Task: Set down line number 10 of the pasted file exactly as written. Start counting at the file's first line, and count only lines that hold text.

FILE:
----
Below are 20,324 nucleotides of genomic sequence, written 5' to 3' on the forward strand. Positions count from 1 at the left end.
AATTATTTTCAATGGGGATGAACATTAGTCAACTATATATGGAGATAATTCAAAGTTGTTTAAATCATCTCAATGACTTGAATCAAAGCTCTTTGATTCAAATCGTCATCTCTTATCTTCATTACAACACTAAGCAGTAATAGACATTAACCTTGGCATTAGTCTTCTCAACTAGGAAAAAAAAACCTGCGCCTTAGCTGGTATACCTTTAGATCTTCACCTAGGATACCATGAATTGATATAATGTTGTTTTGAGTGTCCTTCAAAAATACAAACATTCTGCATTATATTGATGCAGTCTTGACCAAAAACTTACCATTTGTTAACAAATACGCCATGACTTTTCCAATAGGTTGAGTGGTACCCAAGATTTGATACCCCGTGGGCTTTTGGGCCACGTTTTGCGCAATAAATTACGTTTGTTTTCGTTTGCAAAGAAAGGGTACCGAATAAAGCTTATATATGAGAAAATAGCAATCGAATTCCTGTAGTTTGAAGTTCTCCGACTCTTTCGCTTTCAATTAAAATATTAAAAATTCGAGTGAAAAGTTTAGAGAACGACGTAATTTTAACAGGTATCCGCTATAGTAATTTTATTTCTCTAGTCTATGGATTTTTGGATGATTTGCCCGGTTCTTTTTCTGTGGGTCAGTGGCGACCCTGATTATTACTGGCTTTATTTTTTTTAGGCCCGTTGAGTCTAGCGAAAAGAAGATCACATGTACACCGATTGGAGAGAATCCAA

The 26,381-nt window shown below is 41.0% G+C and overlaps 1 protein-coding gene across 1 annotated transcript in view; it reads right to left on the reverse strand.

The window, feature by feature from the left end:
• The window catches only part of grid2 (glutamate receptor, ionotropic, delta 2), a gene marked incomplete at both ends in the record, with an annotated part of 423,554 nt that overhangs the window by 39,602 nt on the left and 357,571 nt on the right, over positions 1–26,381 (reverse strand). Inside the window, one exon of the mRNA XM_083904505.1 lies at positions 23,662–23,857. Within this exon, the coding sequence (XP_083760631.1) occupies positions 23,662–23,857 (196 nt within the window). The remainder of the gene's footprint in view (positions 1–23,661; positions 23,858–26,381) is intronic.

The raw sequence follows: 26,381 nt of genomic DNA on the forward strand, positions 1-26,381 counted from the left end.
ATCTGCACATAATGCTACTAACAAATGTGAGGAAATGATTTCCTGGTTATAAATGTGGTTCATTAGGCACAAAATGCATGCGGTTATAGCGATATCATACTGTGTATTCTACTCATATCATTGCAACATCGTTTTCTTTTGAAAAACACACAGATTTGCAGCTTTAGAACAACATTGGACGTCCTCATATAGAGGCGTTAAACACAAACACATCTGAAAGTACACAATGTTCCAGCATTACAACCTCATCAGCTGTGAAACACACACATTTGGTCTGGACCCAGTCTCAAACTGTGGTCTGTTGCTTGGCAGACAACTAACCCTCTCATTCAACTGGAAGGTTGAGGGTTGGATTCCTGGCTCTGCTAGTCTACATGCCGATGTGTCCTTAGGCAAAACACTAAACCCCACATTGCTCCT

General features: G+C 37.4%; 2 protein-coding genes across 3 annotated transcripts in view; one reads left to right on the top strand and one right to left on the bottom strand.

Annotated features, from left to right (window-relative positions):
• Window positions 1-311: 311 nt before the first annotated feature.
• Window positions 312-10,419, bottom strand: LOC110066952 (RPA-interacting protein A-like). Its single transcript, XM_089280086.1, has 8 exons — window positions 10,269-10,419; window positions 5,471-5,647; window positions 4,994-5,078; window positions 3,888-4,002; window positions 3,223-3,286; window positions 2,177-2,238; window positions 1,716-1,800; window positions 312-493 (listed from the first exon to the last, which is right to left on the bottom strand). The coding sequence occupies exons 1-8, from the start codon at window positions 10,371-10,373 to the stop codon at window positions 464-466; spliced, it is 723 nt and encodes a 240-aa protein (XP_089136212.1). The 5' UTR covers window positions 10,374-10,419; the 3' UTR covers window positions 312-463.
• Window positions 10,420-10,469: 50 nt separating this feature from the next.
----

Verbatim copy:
• Window positions 1-311: 311 nt before the first annotated feature.